We must be aware that sin not only separates us from God, but also deceives us about the nature of our hard hearts and the gracious nature of God. Our sinful hearts deceive us about the very nature of God himself. That's what Satan was really after in the Garden of Eden. Formally, the temptation was to repudiate the word of God, but materially, the temptation was to deny the grace of God, the lavishness of God, the trustworthiness of God, and the kindness of God. By nature, none of us trust God as we ought. All of our instincts are to mistrust him, because we fear him. We have an instinct that God is against us, and it is in this context that our Lord Jesus Christ says, ''Whoever has seen me has seen the Father'' (John 14:9).

"And what," Jesus asks, "have you seen in me? You have seen me take on your flesh, experience your temptations far beyond any experience of temptation you have ever had, and go into the depths of suffering that you have never known." It is almost as if Jesus asks:

"Don't you see what it is that God is revealing to you through me? He is showing you how deeply he loves you. He is showing you how deeply he identifies himself with you in his compassion and his passionate concern for you. He is opening his heart to you by all the wounds of my flesh."

Jesus is saying that God is opening his heart to you, to teach you how profoundly he cares for you.

Because of the nature of the fall and the effect of sin on our very thinking about God, Jesus comes. Isaiah very poignantly says—and take this into your soul—that Jesus may chiefly be described as "a man of sorrows, and acquainted with grief" (Isa. 53:3). This speaks with great eloquence to us when we consider what Isaiah has already said in the first of these glorious songs:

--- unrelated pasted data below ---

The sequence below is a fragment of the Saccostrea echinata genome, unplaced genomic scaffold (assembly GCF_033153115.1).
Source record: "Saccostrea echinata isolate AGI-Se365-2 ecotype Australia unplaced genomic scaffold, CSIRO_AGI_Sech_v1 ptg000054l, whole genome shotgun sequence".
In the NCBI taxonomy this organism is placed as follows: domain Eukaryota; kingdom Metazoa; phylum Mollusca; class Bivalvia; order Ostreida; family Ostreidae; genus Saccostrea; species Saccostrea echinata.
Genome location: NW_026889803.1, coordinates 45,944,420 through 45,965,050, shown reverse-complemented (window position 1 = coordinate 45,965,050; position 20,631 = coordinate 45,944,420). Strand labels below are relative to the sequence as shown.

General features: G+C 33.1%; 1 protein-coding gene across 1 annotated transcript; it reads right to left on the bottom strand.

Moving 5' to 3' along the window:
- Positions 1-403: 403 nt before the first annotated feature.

He will not cry aloud or lift up his voice,
    or make it heard in the street;
a bruised reed he will not break,
    and a faintly burning wick he will not quench;
    he will faithfully bring forth justice (Isa. 42:2-3).

Here is the significance of the Savior's identification with us in our flesh: that he might persuade us that he provides the salva­tion we require and is the very Savior that we need.

[ Find the rest of the chapter here. ]

Sinclair B. Ferguson (Ph.D., University of Aberdeen) is Chancellor’s Professor of Systematic Theology at Reformed Theological Seminary. He has severed as a minister in his native Scotland and the United States. He has also served as Professor of Systematic Theology at Westminster Seminary in Philadelphia and at Redeemer Seminary in Dallas.

Related Links

Atonement, edited by Gabriel Fluhrer

PCRT '19: Redemption Accomplished and Applied, with D.A. Carson, Kevin DeYoung, Richard Phillips, and more. [ Download ]  [ MP3 Disc ]

"Good Friday: Christ our Great High Priest" by William Boekestein

"The Carpenter and the Cross" by Barry Waugh

"Worthy is the Lamb" by James Boice and Philip Ryken